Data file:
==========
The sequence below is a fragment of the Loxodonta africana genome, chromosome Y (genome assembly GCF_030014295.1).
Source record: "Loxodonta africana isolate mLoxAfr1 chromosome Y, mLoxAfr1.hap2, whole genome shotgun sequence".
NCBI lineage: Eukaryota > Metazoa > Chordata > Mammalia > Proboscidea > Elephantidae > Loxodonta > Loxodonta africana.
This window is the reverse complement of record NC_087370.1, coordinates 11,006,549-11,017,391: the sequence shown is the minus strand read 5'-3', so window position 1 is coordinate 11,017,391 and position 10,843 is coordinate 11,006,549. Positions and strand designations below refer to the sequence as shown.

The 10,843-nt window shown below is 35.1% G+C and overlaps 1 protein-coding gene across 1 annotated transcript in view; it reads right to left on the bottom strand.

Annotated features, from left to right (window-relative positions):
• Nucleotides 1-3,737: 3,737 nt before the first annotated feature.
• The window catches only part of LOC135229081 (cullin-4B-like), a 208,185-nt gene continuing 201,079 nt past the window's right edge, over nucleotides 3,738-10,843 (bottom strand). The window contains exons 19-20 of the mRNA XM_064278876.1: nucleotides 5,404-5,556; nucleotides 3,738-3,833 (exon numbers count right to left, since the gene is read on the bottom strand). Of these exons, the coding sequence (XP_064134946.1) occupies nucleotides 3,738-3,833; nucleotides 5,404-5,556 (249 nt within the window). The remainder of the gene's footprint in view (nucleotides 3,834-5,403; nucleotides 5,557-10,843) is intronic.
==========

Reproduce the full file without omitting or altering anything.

The sequence below is a fragment of the Loxodonta africana genome, chromosome Y (genome assembly GCF_030014295.1).
Source record: "Loxodonta africana isolate mLoxAfr1 chromosome Y, mLoxAfr1.hap2, whole genome shotgun sequence".
NCBI lineage: Eukaryota > Metazoa > Chordata > Mammalia > Proboscidea > Elephantidae > Loxodonta > Loxodonta africana.
This window is the reverse complement of record NC_087370.1, coordinates 11,006,549-11,017,391: the sequence shown is the minus strand read 5'-3', so window position 1 is coordinate 11,017,391 and position 10,843 is coordinate 11,006,549. Positions and strand designations below refer to the sequence as shown.

The 10,843-nt window shown below is 35.1% G+C and overlaps 1 protein-coding gene across 1 annotated transcript in view; it reads right to left on the bottom strand.

Annotated features, from left to right (window-relative positions):
• Nucleotides 1-3,737: 3,737 nt before the first annotated feature.
• The window catches only part of LOC135229081 (cullin-4B-like), a 208,185-nt gene continuing 201,079 nt past the window's right edge, over nucleotides 3,738-10,843 (bottom strand). The window contains exons 19-20 of the mRNA XM_064278876.1: nucleotides 5,404-5,556; nucleotides 3,738-3,833 (exon numbers count right to left, since the gene is read on the bottom strand). Of these exons, the coding sequence (XP_064134946.1) occupies nucleotides 3,738-3,833; nucleotides 5,404-5,556 (249 nt within the window). The remainder of the gene's footprint in view (nucleotides 3,834-5,403; nucleotides 5,557-10,843) is intronic.